Inspired by Stephen Hawking’s real life experiment conducted in 2009, Kaalchakra is a noble attempt to seek answers from this universe that have eluded us thus far. This 38 minute adventure is a display of not just scientific expeditions, but the drawing force behind every venture and that is – raw emotions.
Made sans any professional gear, Kshitij Sharma has pulled off a spectacular feat. Within the confines of an iPhone 6, he has erased the boundaries of creativity and technicality into a symphony that’ll colour your mind long after its final shot. The direction is smooth and the editing crisp. & with a solid screenplay to fall back on, Kaalchakra is the end result of hard work of a handful, who perhaps believed in the collective endeavour to bring to light a subject that is rarely seen from the prism of the human heart.
Rohit Pareek who plays Prof. Bakshi needs to be lauded for bringing to screen not only the fragility of a man who has lived past his prime, but his life’s experience through his eyes – the desperation, the longing, the undying human spirit in the restrains of his trembling hands & faltering voice. Deeya Dey lets her eyes do the talking and it is the emotional bond shared by these two characters that form the basis of the narration. It must have been no easy feat to pull off the veneer of a scientist and his intern and portray them as ordinary humans, with the same set of beliefs and fears like the most of us. In this short film, what stands out the most is their relationship, oscillating between mentor-protégé, father-daughter, believer-skeptic. But, thanks to the stellar performances by Deeya Dey & Rohit Pareek, it was most easily convincing.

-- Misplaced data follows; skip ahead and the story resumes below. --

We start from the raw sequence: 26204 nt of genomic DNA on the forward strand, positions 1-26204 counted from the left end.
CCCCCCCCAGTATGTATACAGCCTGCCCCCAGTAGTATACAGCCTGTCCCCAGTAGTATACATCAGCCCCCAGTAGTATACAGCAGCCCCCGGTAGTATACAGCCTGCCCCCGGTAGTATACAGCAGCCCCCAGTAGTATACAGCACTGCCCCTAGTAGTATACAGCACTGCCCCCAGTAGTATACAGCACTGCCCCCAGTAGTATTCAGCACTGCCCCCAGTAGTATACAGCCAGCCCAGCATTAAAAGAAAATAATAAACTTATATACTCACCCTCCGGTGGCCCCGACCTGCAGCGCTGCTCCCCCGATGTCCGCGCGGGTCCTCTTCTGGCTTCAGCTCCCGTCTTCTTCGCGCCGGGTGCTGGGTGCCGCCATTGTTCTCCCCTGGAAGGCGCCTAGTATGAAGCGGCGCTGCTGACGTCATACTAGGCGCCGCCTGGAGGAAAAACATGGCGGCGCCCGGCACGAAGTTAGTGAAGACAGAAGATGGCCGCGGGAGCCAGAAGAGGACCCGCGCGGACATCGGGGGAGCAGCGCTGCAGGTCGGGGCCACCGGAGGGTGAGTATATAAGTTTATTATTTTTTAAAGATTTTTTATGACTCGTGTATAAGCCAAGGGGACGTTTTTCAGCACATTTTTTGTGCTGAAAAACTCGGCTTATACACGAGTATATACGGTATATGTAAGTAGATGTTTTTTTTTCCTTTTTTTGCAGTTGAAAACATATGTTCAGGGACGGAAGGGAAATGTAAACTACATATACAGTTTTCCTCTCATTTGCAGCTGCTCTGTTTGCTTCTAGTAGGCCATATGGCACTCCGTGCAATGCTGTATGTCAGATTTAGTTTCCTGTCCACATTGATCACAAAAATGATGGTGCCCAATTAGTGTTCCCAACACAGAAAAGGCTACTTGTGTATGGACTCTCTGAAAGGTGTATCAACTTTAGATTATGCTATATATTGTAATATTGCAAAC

The BGM helps carry the story forward, although used sparingly and the cinematography renders a smooth transition to understand the ebb in time. Kaalchakra is an emotional, realistic film that depicts what propels most humans to live their life – hope, all under the cloak of a simple scientific experiment.
Kshitij Sharma has not only done an awe-inspiring job of donning the director/writer/producer/actor’s hat, but has done it with such alacrity that it is hard to not admire this man for his astral contribution. His rendition of the character TA 229 is both, convincing and adorable with its own quirky bits that make up for the seriousness of this film’s theme.
This is a movie for all those who look at the stars for their answers, and also for those who love to question beyond the answers given…
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Watch Kaalchakra Now.